No matter what I say, they refuse to believe that a great deal of King's work only seems to be labelled as "horror" for convenience, and actually has very little to do with the genre. King writes books about people in unusual situations, and yes, there's often a supernatural or strange quality to at least one of the characters, but the stories are often no scarier than your average detective thriller (which King has also written a few of, by the way).
There are exceptions of course, but for the most part, there are books like The Dead Zone, which I would personally have much rather put in the "sci-fi" category, if the unusual element was in fact due to science or somesuch.

Don't be fooled by the title. The Dead Zone contains no zombies, animated skeletons or any other monsters, except those of the purely human variety. Instead it's a gripping tale of what happens when an ordinary man is given an extraordinary ability.

If you're on the fence about trying King because you don't like killer clowns, then leave It on the shelf, and pick up a book like The Dead Zone instead.

Uncle Stevie really isn't as scary as he seems... ( )
  Sammystarbuck | Nov 19, 2018 |
3.5 stars ( )
  mitabird | Jun 10, 2018 |
Sometimes drawn out, and some of the characters were more evil than necessary, but I enjoyed it overall. ( )
  TromboneAl | May 4, 2018 |
Showing 1-5 of 90 (next | show all)
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» Add other authors (15 possible)

Author nameRoleType of authorWork?Status
King, Stephenprimary authorall editionsconfirmed
Bauman, JillIllustratorsecondary authorsome editionsconfirmed
Brown, ChristopherCover artistsecondary authorsome editionsconfirmed
Dunkel, AlfredÜbersetzersecondary authorsome editionsconfirmed
Matas, RichardTranslatorsecondary authorsome editionsconfirmed
Siddons, Anne RiversIntroductionsecondary authorsome editionsconfirmed
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Dedication
This is for Owen. I love you, old bear.
Esto es para Owen, Te quiero, viejo oso
First words
By the time he graduated from college, John Smith had forgotten all about the bad fall he took on the ice that January day in 1953.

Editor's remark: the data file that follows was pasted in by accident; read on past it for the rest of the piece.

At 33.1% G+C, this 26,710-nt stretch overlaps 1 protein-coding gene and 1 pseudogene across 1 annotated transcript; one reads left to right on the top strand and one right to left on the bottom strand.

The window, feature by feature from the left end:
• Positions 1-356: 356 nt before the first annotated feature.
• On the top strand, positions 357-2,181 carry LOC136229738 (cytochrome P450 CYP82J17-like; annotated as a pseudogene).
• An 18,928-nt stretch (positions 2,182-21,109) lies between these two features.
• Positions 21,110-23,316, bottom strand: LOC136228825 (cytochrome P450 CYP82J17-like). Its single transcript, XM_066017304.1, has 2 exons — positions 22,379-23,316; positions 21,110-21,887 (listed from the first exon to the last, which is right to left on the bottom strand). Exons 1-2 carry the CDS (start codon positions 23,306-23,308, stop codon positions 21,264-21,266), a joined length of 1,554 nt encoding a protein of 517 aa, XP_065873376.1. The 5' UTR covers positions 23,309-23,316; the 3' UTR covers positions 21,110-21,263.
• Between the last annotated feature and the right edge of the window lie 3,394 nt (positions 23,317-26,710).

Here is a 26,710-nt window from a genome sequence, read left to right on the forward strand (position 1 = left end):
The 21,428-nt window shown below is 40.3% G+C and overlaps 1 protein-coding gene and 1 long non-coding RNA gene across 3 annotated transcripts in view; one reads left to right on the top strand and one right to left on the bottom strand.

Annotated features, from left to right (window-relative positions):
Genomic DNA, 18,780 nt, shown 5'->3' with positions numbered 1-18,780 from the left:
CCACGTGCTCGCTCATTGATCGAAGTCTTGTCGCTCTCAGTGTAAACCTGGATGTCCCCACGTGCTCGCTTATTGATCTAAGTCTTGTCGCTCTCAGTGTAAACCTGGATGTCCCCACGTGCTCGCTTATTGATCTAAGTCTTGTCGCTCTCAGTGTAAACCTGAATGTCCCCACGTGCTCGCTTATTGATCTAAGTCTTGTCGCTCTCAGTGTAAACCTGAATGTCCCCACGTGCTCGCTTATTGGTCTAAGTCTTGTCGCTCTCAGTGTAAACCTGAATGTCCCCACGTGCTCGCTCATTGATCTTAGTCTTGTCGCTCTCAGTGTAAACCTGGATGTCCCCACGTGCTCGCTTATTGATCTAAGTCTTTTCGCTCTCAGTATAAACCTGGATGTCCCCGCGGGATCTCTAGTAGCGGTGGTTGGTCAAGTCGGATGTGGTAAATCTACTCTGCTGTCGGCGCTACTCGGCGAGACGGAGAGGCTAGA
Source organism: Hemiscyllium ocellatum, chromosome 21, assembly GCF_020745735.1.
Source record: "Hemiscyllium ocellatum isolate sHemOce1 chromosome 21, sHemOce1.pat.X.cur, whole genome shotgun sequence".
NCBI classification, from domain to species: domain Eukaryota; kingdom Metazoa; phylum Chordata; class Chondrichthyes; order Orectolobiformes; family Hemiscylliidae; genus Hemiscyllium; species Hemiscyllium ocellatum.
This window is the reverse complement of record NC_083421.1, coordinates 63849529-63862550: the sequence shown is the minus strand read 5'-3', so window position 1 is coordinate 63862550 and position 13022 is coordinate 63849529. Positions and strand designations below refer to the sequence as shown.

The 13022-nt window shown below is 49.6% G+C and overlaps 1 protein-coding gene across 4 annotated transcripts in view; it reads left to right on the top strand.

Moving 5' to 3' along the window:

Cuando terminó sus estudios universitarios, John Smith habia olvidado por completo la fea caída que había sufrido en el hielo en aquel día de enro de 1953.
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(Click to show. Warning: May contain spoilers.)
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Book description
Awake in the dead zone and awake to a nightmare. Recoil in horror as you are touched by a young man cursed with the power to perceive the evil in men’s souls. And whose ability to see into the future forces him into a terrifying confrontation with a charismatic, power-hungry and infinitely dangerous man.
Haiku summary

Amazon.com Amazon.com Review (ISBN 0451155750, Mass Market Paperback)

In the St. James Guide to Horror, Ghost & Gothic Writers, Gary Westfahl predicts that "King has already earned himself a place in the history of literature.... At the very least, he will enjoy the status of a latter-day Anthony Trollope, an author respected for his popularity and social commentary.... More likely, he will be enshrined as the Charles Dickens of the late 20th century, the writer who perfectly reflected, encapsulated, and expressed the characteristic concerns of his era."

If any of King's novels exemplifies his skill at portraying the concerns of his generation, it's The Dead Zone (1979). Although it contains a horrific subplot about a serial killer, it isn't strictly a horror novel. It's the story of an unassuming high school teacher, an Everyman, who suffers a gap in time--like a Rip Van Winkle who blacks out during the years 1970-75--and thus becomes acutely conscious of the way that American society is rapidly changing. He wakes up as well with a gap in his brain, the "dead zone" of the title. The zone gives him crippling headaches, but also grants him second sight, a talent he doesn't want and is reluctant to use. The crux of the novel concerns whether he will use that talent to alter the course of history.

The Dead Zone is a tight, well-crafted book. When asked in 1983 which of his novels so far was "the best," Stephen King answered, "The one that I think works the best is Dead Zone. It's the one that [has] the most story." --Fiona Webster

(retrieved from Amazon Thu, 12 Mar 2015 18:10:43 -0400)

(see all 5 descriptions)

In his unequalled career, Stephen King has forged a place in publishing history as the most popular and recognized author of all time. Now, Signet is proud to reissue his most startling psychological thriller! After awakening from a four and a half year-long coma, a simple teacher finds himself irreparably altered -- both blessed ... and cursed -- with precognative visions of the future. Driven by his altruistic nature, he decides to use his newfound powers to prevent tragic events yet to happen. But as word of his unique ability leads to unwanted fame, the gift he hoped to share with humanity inevitably separates him from it.… (more)

» see all 11 descriptions